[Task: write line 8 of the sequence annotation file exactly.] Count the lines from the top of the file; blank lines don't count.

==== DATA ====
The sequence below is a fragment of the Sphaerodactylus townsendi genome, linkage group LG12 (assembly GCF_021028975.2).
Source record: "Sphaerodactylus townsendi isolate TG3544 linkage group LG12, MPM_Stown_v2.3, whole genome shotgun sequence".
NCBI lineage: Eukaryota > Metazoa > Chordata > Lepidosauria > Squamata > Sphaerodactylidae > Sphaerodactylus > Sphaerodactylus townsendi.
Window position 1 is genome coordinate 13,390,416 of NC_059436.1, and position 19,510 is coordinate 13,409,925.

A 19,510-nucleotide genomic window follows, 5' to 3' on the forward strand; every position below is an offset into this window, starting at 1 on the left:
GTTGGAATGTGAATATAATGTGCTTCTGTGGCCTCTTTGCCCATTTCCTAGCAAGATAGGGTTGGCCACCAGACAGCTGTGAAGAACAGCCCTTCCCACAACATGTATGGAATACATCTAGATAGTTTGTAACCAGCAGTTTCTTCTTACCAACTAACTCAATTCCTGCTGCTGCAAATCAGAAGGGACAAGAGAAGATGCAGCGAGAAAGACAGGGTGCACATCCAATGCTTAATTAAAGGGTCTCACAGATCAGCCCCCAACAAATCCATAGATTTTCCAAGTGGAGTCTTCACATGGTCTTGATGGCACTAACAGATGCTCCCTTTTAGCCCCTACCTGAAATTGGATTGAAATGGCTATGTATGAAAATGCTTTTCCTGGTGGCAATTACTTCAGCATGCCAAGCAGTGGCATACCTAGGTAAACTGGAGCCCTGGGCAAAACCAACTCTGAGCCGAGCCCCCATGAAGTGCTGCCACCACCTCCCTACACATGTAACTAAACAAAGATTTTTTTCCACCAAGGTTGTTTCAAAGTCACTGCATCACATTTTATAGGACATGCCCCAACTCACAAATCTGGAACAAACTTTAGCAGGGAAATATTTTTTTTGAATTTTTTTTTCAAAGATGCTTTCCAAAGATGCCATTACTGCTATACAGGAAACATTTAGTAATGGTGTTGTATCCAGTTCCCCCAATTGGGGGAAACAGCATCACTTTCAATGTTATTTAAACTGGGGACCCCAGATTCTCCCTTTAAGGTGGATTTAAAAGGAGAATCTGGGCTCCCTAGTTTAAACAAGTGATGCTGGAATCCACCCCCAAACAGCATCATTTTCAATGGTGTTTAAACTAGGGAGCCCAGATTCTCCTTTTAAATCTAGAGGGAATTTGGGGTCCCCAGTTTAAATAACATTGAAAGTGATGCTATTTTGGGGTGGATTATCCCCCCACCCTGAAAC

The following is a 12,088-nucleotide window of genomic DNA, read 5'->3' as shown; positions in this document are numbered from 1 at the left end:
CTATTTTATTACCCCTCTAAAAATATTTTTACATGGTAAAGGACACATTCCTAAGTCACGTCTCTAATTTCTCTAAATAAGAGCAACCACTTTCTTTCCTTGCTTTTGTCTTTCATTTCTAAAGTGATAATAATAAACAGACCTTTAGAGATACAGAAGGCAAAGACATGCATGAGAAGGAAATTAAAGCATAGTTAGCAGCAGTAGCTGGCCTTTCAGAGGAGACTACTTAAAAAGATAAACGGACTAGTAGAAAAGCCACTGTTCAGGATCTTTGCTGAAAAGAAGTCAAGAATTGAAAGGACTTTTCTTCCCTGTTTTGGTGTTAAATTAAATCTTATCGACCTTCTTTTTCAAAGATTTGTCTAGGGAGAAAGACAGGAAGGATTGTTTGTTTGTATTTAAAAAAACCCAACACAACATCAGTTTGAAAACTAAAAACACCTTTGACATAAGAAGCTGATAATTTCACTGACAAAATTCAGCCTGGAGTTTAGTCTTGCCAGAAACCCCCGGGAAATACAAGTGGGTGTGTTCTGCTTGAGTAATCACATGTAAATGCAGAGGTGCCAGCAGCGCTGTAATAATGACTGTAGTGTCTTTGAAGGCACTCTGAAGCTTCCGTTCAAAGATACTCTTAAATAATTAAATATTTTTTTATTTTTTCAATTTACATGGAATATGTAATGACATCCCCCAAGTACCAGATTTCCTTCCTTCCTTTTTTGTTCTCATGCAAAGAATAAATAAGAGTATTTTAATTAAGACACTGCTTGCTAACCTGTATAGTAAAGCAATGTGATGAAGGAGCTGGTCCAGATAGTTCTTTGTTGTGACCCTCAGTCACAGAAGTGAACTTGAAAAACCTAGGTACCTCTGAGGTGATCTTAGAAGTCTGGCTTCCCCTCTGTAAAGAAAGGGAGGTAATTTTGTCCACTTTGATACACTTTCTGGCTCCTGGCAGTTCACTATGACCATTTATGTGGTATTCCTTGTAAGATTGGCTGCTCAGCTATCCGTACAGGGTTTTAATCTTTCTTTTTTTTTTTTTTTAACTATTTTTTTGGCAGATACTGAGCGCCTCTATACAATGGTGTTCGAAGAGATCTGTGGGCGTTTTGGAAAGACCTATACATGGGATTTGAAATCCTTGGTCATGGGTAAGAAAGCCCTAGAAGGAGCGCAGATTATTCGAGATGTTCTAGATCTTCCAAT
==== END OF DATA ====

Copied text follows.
CTATTTTATTACCCCTCTAAAAATATTTTTACATGGTAAAGGACACATTCCTAAGTCACGTCTCTAATTTCTCTAAATAAGAGCAACCACTTTCTTTCCTTGCTTTTGTCTTTCATTTCTAAAGTGATAATAATAAACAGACCTTTAGAGATACAGAAGGCAAAGACATGCATGAGAAGGAAATTAAAGCATAGTTAGCAGCAGTAGCTGGCCTTTCAGAGGAGACTACTTAAAAAGATAAACGGACTAGTAGAAAAGCCACTGTTCAGGATCTTTGCTGAAAAGAAGTCAAGAATTGAAAGGACTTTTCTTCCCTGTTTTGGTGTTAAATTAAATCTTATCGACCTTCTTTTTCAAAGATTTGTCTAGGGAGAAAGACAGGAAGGATTGTTTGTTTGTATTTAAAAAAACCCAACACAACATCAGTTTGAAAACTAAAAACACCTTTGACATAAGAAGCTGATAATTTCACTGACAAAATTCAGCCTGGAGTTTAGTCTTGCCAGAAACCCCCGGGAAATACAAGTGGGTGTGTTCTGCTTGAGTAATCACATGTAAATGCAGAGGTGCCAGCAGCGCTGTAATAATGACTGTAGTGTCTTTGAAGGCACTCTGAAGCTTCCGTTCAAAGATACTCTTAAATAATTAAATATTTTTTTATTTTTTCAATTTACATGGAATATGTAATGACATCCCCCAAGTACCAGATTTCCTTCCTTCCTTTTTTGTTCTCATGCAAAGAATAAATAAGAGTATTTTAATTAAGACACTGCTTGCTAACCTGTATAGTAAAGCAATGTGATGAAGGAGCTGGTCCAGATAGTTCTTTGTTGTGACCCTCAGTCACAGAAGTGAACTTGAAAAACCTAGGTACCTCTGAGGTGATCTTAGAAGTCTGGCTTCCCCTCTGTAAAGAAAGGGAGGTAATTTTGTCCACTTTGATACACTTTCTGGCTCCTGGCAGTTCACTATGACCATTTATGTGGTATTCCTTGTAAGATTGGCTGCTCAGCTATCCGTACAGGGTTTTAATCTTTCTTTTTTTTTTTTTTTAACTATTTTTTTGGCAGATACTGAGCGCCTCTATACAATGGTGTTCGAAGAGATCTGTGGGCGTTTTGGAAAGACCTATACATGGGATTTGAAATCCTTGGTCATGGGTAAGAAAGCCCTAGAAGGAGCGCAGATTATTCGAGATGTTCTAGATCTTCCAAT